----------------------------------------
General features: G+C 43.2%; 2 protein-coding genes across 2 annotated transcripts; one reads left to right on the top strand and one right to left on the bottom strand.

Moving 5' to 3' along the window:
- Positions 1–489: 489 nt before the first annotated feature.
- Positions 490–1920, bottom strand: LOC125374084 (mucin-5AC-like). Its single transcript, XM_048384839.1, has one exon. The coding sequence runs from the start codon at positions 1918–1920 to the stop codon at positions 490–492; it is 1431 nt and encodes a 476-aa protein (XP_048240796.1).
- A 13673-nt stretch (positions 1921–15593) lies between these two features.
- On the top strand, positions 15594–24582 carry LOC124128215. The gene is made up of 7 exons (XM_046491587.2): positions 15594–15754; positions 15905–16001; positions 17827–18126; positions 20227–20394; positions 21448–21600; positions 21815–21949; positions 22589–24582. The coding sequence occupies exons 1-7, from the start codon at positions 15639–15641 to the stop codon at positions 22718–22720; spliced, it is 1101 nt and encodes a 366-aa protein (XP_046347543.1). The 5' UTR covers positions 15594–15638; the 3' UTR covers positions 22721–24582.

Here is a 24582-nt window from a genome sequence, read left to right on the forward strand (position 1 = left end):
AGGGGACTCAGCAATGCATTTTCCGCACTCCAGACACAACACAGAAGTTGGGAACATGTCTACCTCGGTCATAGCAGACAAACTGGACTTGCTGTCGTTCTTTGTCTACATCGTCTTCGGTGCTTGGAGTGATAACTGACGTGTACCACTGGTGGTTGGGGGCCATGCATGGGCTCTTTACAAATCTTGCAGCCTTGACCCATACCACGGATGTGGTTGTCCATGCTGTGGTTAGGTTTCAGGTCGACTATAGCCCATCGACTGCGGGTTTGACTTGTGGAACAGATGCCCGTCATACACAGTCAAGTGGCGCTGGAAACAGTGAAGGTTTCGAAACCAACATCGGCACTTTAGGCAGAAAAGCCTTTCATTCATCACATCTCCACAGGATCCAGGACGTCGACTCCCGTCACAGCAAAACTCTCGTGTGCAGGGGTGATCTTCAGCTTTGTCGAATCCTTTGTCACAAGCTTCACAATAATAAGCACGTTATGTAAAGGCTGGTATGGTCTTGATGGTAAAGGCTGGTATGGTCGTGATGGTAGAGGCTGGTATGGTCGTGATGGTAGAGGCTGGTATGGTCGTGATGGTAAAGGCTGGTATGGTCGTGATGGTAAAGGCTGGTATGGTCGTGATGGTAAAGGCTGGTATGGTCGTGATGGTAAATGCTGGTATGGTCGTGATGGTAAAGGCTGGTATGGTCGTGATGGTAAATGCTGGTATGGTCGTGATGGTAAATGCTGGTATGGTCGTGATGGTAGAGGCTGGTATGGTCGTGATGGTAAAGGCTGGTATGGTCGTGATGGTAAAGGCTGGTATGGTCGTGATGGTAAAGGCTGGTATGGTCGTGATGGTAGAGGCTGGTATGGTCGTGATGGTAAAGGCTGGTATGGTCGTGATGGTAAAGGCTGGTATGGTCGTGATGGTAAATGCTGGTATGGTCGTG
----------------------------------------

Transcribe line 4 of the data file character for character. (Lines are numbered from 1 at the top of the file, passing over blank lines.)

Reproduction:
- Positions 490–1920, bottom strand: LOC125374084 (mucin-5AC-like). Its single transcript, XM_048384839.1, has one exon. The coding sequence runs from the start codon at positions 1918–1920 to the stop codon at positions 490–492; it is 1431 nt and encodes a 476-aa protein (XP_048240796.1).